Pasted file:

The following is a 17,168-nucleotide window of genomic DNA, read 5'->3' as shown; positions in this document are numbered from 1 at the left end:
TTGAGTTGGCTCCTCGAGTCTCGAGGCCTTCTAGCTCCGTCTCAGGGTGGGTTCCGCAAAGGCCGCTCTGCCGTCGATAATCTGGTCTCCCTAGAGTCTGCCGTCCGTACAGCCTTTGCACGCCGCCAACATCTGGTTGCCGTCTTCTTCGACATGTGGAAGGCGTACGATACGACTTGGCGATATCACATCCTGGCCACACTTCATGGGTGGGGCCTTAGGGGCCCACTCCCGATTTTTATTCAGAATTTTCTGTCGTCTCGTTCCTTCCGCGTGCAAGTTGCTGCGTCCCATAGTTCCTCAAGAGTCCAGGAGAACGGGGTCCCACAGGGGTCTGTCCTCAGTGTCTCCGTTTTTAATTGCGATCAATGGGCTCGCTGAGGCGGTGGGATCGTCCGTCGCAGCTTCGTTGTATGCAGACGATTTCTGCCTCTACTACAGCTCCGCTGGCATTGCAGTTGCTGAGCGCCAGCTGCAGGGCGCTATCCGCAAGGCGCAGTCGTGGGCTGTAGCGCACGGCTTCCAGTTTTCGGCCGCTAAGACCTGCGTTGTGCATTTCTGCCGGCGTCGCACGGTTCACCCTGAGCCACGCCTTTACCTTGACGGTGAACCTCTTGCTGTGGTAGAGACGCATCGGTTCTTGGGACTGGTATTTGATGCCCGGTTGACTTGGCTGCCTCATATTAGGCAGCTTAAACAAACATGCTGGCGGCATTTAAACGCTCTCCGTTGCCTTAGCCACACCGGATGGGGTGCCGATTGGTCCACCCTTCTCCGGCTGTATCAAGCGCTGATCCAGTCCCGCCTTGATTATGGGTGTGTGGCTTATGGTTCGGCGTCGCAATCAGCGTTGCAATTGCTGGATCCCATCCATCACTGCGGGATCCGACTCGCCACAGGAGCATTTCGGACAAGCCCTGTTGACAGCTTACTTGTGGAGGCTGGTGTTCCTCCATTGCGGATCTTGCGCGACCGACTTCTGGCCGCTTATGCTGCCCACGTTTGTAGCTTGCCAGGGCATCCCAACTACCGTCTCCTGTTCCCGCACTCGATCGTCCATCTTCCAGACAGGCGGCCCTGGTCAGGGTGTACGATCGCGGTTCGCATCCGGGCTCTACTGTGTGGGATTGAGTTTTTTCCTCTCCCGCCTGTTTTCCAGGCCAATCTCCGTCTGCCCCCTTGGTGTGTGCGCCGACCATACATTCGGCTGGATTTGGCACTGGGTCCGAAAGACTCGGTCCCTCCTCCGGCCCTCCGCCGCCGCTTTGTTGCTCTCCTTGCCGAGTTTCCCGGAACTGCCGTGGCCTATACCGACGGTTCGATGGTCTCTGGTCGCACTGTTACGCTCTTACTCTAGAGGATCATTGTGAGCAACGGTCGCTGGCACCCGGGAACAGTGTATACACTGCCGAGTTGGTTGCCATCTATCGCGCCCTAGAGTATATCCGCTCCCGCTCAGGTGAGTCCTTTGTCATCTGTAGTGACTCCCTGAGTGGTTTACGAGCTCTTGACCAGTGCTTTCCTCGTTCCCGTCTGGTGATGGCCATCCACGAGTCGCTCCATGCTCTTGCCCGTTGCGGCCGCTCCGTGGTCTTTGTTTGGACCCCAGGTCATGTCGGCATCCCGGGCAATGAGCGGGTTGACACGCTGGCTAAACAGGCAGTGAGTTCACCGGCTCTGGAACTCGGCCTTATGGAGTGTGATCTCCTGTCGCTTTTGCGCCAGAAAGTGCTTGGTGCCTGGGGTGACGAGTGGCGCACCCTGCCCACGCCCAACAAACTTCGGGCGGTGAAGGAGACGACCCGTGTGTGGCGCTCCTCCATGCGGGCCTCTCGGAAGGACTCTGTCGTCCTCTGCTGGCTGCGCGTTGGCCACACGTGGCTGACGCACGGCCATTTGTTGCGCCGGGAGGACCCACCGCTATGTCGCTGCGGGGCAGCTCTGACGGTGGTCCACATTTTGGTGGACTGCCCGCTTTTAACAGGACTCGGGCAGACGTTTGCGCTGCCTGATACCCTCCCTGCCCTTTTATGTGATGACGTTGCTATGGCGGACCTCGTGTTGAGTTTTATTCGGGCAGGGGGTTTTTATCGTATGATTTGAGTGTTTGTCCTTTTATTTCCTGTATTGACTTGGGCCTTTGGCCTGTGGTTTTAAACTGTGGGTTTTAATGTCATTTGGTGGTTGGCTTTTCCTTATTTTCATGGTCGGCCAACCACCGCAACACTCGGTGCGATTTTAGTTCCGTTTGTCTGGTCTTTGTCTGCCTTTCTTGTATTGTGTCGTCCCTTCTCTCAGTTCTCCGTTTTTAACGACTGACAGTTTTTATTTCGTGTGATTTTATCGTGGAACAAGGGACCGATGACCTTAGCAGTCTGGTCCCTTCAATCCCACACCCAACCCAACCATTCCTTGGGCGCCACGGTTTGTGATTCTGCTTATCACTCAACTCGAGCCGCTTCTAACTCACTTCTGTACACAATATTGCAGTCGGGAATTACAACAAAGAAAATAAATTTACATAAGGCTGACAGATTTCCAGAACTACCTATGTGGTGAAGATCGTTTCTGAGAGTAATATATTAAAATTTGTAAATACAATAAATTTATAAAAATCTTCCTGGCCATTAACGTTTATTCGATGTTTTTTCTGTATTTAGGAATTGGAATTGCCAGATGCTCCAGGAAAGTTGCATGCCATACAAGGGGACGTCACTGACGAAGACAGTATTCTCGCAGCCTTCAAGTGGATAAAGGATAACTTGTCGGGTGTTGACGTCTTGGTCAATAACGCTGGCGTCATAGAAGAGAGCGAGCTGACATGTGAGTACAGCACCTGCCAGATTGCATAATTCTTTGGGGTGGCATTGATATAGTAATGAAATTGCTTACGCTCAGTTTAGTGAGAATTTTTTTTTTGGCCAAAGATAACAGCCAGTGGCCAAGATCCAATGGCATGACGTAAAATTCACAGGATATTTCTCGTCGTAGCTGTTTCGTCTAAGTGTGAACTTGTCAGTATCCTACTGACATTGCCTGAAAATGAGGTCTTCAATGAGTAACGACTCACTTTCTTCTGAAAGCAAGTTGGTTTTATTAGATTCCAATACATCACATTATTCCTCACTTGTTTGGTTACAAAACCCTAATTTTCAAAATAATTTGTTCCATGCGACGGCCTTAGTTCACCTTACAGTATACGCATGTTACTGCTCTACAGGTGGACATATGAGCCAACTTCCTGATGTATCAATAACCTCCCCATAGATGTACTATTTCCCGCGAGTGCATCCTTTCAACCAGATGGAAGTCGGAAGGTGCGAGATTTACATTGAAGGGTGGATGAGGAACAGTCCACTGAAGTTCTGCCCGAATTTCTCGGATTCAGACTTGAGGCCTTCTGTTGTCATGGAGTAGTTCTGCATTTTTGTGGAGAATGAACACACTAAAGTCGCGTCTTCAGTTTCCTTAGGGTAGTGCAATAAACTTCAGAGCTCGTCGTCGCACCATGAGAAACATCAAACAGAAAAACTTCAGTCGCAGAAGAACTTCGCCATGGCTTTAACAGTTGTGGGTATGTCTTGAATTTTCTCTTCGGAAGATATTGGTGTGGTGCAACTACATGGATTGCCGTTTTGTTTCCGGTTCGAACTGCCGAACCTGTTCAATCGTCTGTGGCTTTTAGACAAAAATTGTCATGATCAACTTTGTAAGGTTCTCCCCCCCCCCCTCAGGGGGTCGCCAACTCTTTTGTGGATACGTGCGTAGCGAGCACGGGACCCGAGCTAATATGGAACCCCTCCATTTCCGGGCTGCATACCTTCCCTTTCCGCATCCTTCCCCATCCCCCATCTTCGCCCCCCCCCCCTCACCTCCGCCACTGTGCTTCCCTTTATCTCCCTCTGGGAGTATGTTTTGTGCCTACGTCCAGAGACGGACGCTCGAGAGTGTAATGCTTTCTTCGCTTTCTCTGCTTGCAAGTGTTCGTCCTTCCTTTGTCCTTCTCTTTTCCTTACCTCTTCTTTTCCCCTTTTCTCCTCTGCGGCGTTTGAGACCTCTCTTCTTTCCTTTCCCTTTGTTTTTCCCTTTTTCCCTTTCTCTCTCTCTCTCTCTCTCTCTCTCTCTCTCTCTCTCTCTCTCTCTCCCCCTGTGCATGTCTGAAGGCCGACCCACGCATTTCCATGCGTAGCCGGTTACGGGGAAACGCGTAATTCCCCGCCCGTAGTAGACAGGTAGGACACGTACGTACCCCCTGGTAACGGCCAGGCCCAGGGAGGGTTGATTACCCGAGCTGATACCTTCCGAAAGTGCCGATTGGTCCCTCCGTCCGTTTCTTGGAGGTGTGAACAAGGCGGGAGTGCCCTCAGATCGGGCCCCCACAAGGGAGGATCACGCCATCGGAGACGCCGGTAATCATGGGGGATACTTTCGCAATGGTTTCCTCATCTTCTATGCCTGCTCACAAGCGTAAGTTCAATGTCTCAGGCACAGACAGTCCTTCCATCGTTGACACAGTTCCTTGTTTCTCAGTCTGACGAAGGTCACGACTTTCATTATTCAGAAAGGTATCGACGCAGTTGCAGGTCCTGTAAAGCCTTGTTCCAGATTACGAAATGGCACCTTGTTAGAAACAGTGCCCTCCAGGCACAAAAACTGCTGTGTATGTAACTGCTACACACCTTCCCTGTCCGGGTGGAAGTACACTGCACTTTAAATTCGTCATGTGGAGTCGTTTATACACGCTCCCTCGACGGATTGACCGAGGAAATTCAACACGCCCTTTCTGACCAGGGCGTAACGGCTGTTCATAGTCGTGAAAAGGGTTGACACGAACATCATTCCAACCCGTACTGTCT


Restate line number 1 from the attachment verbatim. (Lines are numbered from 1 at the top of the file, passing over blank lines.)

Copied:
The following is a 17,168-nucleotide window of genomic DNA, read 5'->3' as shown; positions in this document are numbered from 1 at the left end: